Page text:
Jeff Bezos is no longer the richest man on the planet, and this time it’s not because he physically left Earth on a Blue Origin rocket. Amazon shares fell 7.6 percent Friday after the company reported second-quarter earnings Thursday afternoon — a single day in which its founder’s fortune dropped by $13.9 billion, and Bezos was behind French tycoon Bernard Arnault.
Shares of Arnault-owned luxury goods conglomerate LVMH fell 1.4 percent on Friday, which also made Arnault $2.9 billion poorer, but he still ended the week with a fortune of $192.9 billion, $500 million ahead of Bezos. In late May and early June, the two were playing a game of chicken for first place, but Bezos has spent the last 50 days as the world’s richest man, despite his brief interstellar excursion on July 20.
After becoming more than $100 billion richer in the first year of the pandemic, the LVMH rally dragged on for most of the summer. Arnault owns 47 percent of the company, which has a market capitalization of more than $400 billion. Its subsidiaries include Louis Vuitton, Moët & Chandon, Christian Dior and Tiffany & Co.
Despite the stock’s decline, Amazon fell far short of its second-quarter performance. The company had revenue of $113 billion, up 27 percent from the same period last year, and net income of $7.8 billion. But shareholders had hoped the embarrassing riches would be even greater, especially after first-quarter revenue rose 44%. Amazon said Thursday that it forecast third-quarter revenue of $106 billion to $112 billion, lower than the $119 billion analysts expected. Amazon Chief Financial Officer Brian Olsavsky attributed the slowdown to people feeling more comfortable leaving home to shop and spend money on other activities, compared with last spring and summer during the epidemic.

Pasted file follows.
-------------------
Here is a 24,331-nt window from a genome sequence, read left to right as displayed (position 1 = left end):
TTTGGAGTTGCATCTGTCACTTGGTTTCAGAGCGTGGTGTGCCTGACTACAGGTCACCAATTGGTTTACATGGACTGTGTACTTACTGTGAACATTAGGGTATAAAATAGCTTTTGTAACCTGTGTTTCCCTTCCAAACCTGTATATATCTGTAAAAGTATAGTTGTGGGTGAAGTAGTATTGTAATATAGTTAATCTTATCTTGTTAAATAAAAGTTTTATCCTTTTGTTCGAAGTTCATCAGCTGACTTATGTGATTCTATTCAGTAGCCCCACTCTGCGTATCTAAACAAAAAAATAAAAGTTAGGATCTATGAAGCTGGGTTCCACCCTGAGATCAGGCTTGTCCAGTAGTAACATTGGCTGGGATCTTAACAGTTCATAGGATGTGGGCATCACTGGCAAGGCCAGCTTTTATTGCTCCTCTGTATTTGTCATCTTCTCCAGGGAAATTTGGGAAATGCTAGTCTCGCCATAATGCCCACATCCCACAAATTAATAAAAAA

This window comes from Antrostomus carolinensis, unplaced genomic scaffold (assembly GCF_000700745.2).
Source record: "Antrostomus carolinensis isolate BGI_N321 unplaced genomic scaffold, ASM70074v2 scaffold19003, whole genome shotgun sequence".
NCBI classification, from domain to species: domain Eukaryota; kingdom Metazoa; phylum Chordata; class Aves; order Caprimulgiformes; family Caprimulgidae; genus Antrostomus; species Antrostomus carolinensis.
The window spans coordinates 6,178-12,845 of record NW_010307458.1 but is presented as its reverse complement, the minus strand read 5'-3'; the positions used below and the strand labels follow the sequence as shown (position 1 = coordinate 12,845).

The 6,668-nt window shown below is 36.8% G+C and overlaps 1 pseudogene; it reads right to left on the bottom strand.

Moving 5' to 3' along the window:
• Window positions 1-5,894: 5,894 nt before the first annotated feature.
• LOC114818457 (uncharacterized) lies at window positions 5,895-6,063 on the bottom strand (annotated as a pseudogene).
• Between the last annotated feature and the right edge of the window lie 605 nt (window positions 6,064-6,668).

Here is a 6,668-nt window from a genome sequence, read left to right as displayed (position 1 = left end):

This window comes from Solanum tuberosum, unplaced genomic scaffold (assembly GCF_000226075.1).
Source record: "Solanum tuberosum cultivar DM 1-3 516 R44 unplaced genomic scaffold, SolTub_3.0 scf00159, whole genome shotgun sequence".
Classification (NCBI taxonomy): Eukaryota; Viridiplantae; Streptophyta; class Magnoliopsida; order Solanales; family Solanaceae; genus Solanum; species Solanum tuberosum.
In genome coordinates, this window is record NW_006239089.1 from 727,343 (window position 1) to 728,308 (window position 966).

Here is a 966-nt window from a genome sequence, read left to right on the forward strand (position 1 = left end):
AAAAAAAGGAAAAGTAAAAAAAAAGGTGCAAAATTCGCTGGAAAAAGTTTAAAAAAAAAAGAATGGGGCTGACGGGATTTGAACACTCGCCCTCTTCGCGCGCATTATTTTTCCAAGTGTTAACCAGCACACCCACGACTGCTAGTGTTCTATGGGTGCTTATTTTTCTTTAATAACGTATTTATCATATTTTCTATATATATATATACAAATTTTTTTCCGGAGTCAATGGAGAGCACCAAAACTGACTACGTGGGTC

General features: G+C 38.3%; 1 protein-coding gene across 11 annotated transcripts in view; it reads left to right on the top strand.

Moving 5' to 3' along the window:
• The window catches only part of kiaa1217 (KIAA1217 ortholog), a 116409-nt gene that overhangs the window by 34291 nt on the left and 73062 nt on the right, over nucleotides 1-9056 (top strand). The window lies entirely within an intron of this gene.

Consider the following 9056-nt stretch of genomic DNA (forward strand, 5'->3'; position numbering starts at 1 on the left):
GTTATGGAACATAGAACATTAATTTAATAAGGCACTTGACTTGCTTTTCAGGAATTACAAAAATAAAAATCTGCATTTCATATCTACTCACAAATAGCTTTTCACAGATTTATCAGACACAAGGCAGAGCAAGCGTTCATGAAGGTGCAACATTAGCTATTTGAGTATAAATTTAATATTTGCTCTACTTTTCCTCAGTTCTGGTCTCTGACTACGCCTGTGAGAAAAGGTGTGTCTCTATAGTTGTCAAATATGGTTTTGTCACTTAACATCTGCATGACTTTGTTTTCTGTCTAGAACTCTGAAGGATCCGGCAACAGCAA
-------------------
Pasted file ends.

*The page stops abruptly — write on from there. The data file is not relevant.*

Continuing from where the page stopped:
Amazon’s fall also lowered the net worth of Bezos’ ex-wife, McKenzie Scott, to about $56 billion, down $4.6 billion from Friday, making her the 22nd richest person in the world.
Besides Bezos and Scott, most of the biggest loser billionaires of the week reside in China, where stocks continue to plummet because of the country’s ongoing crackdown on technology. This month, Chinese authorities forced app stores to remove Didi within days of its U.S. IPO, damaged online tutoring companies by requiring them to register as nonprofit organizations, required food delivery companies to provide more protection for their drivers, and demanded that tech conglomerate Tencent give up exclusive licensing rights to online music.
Tencent CEO Ma Huateng’s fortune fell $4.7 billion to $47.5 billion this week as the company’s stock fell 8.5 percent. The CSI 300 Index, which tracks the performance of China’s largest listed stocks, is down 5.5% this week, and the Hang Seng Index, which tracks the Hong Kong stock market, is down 5%.